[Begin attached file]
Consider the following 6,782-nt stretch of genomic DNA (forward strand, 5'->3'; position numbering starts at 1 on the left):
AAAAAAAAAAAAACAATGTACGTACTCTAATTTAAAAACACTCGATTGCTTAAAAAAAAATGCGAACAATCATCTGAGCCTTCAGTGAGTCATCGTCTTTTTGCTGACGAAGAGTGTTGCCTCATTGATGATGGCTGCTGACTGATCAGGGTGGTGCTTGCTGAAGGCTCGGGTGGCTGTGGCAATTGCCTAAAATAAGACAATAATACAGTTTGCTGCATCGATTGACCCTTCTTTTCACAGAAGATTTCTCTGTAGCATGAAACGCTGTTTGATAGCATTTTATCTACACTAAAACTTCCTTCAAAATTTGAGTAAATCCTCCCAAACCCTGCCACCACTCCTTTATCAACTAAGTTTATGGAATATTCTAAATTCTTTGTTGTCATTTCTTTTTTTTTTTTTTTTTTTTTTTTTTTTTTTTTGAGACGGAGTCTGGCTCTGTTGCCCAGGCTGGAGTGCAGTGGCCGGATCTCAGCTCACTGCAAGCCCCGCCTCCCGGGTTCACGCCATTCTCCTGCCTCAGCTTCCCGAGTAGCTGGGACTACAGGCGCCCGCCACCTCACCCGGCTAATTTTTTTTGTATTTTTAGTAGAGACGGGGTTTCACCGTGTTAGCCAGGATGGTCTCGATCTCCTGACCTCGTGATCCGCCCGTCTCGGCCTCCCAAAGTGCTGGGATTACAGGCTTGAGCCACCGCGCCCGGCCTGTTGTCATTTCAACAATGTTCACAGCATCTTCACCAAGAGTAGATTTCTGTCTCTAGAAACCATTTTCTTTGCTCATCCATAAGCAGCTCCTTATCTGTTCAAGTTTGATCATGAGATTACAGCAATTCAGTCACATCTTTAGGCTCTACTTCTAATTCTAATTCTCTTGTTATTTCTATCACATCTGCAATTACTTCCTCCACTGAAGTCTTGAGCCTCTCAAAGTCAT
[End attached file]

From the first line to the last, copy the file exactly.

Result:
Consider the following 6,782-nt stretch of genomic DNA (forward strand, 5'->3'; position numbering starts at 1 on the left):
AAAAAAAAAAAAACAATGTACGTACTCTAATTTAAAAACACTCGATTGCTTAAAAAAAAATGCGAACAATCATCTGAGCCTTCAGTGAGTCATCGTCTTTTTGCTGACGAAGAGTGTTGCCTCATTGATGATGGCTGCTGACTGATCAGGGTGGTGCTTGCTGAAGGCTCGGGTGGCTGTGGCAATTGCCTAAAATAAGACAATAATACAGTTTGCTGCATCGATTGACCCTTCTTTTCACAGAAGATTTCTCTGTAGCATGAAACGCTGTTTGATAGCATTTTATCTACACTAAAACTTCCTTCAAAATTTGAGTAAATCCTCCCAAACCCTGCCACCACTCCTTTATCAACTAAGTTTATGGAATATTCTAAATTCTTTGTTGTCATTTCTTTTTTTTTTTTTTTTTTTTTTTTTTTTTTTTTGAGACGGAGTCTGGCTCTGTTGCCCAGGCTGGAGTGCAGTGGCCGGATCTCAGCTCACTGCAAGCCCCGCCTCCCGGGTTCACGCCATTCTCCTGCCTCAGCTTCCCGAGTAGCTGGGACTACAGGCGCCCGCCACCTCACCCGGCTAATTTTTTTTGTATTTTTAGTAGAGACGGGGTTTCACCGTGTTAGCCAGGATGGTCTCGATCTCCTGACCTCGTGATCCGCCCGTCTCGGCCTCCCAAAGTGCTGGGATTACAGGCTTGAGCCACCGCGCCCGGCCTGTTGTCATTTCAACAATGTTCACAGCATCTTCACCAAGAGTAGATTTCTGTCTCTAGAAACCATTTTCTTTGCTCATCCATAAGCAGCTCCTTATCTGTTCAAGTTTGATCATGAGATTACAGCAATTCAGTCACATCTTTAGGCTCTACTTCTAATTCTAATTCTCTTGTTATTTCTATCACATCTGCAATTACTTCCTCCACTGAAGTCTTGAGCCTCTCAAAGTCAT